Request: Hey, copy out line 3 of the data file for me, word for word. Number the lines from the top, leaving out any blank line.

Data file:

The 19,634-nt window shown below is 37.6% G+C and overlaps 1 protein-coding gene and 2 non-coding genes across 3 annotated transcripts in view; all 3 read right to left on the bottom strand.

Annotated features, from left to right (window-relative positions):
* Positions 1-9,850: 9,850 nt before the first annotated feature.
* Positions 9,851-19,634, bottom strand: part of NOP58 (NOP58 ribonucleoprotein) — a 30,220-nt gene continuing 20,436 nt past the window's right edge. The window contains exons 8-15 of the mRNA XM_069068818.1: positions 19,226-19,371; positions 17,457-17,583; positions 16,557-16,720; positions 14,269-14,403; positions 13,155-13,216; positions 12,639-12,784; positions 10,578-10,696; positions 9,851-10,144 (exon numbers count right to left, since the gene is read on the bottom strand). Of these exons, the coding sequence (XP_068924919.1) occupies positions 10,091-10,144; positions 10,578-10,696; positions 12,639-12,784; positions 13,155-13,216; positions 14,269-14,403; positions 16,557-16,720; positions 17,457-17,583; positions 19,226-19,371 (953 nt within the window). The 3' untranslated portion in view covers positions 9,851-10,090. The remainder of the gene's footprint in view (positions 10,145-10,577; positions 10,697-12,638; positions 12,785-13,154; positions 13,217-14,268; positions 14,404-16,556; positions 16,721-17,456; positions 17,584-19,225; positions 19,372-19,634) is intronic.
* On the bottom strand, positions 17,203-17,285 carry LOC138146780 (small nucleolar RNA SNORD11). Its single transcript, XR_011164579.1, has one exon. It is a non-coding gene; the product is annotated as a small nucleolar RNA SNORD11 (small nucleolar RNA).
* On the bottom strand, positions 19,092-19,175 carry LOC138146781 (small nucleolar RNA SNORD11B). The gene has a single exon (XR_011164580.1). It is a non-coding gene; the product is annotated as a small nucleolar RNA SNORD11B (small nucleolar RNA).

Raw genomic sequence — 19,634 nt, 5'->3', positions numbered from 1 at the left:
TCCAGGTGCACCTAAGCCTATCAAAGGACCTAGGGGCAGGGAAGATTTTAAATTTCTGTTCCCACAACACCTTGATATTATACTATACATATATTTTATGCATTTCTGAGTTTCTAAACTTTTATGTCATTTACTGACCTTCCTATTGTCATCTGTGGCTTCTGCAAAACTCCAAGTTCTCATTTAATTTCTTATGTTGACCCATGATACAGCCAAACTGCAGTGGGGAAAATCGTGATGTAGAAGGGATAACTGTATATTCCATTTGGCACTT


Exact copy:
* Positions 1-9,850: 9,850 nt before the first annotated feature.